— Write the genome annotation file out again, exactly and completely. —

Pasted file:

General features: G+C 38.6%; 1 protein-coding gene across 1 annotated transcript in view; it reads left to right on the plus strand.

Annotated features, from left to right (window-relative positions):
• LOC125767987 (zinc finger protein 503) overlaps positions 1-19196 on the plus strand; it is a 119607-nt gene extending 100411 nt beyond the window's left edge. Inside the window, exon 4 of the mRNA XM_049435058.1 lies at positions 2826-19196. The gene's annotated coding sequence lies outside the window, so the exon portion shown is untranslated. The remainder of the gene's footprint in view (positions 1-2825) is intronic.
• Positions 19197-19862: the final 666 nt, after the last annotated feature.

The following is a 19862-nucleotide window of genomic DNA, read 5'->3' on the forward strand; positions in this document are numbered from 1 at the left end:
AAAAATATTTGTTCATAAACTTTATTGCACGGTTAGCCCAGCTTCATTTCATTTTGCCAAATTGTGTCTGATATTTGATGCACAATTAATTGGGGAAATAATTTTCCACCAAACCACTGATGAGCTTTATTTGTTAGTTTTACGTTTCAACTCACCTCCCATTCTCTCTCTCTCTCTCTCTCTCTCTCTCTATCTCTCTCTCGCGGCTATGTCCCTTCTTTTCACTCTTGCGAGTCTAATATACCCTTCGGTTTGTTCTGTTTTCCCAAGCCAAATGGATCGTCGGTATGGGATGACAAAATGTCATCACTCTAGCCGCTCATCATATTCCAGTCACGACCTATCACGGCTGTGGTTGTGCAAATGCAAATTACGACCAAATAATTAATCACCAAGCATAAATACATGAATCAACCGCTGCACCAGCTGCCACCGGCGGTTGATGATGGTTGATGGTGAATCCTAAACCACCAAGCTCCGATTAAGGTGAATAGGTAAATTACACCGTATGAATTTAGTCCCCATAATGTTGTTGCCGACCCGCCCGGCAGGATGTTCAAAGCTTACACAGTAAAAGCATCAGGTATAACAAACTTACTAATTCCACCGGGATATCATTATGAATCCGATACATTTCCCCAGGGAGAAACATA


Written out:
General features: G+C 38.6%; 1 protein-coding gene across 1 annotated transcript in view; it reads left to right on the plus strand.

Annotated features, from left to right (window-relative positions):
• LOC125767987 (zinc finger protein 503) overlaps positions 1-19196 on the plus strand; it is a 119607-nt gene extending 100411 nt beyond the window's left edge. Inside the window, exon 4 of the mRNA XM_049435058.1 lies at positions 2826-19196. The gene's annotated coding sequence lies outside the window, so the exon portion shown is untranslated. The remainder of the gene's footprint in view (positions 1-2825) is intronic.
• Positions 19197-19862: the final 666 nt, after the last annotated feature.

The following is a 19862-nucleotide window of genomic DNA, read 5'->3' on the forward strand; positions in this document are numbered from 1 at the left end:
AAAAATATTTGTTCATAAACTTTATTGCACGGTTAGCCCAGCTTCATTTCATTTTGCCAAATTGTGTCTGATATTTGATGCACAATTAATTGGGGAAATAATTTTCCACCAAACCACTGATGAGCTTTATTTGTTAGTTTTACGTTTCAACTCACCTCCCATTCTCTCTCTCTCTCTCTCTCTCTCTCTCTATCTCTCTCTCGCGGCTATGTCCCTTCTTTTCACTCTTGCGAGTCTAATATACCCTTCGGTTTGTTCTGTTTTCCCAAGCCAAATGGATCGTCGGTATGGGATGACAAAATGTCATCACTCTAGCCGCTCATCATATTCCAGTCACGACCTATCACGGCTGTGGTTGTGCAAATGCAAATTACGACCAAATAATTAATCACCAAGCATAAATACATGAATCAACCGCTGCACCAGCTGCCACCGGCGGTTGATGATGGTTGATGGTGAATCCTAAACCACCAAGCTCCGATTAAGGTGAATAGGTAAATTACACCGTATGAATTTAGTCCCCATAATGTTGTTGCCGACCCGCCCGGCAGGATGTTCAAAGCTTACACAGTAAAAGCATCAGGTATAACAAACTTACTAATTCCACCGGGATATCATTATGAATCCGATACATTTCCCCAGGGAGAAACATA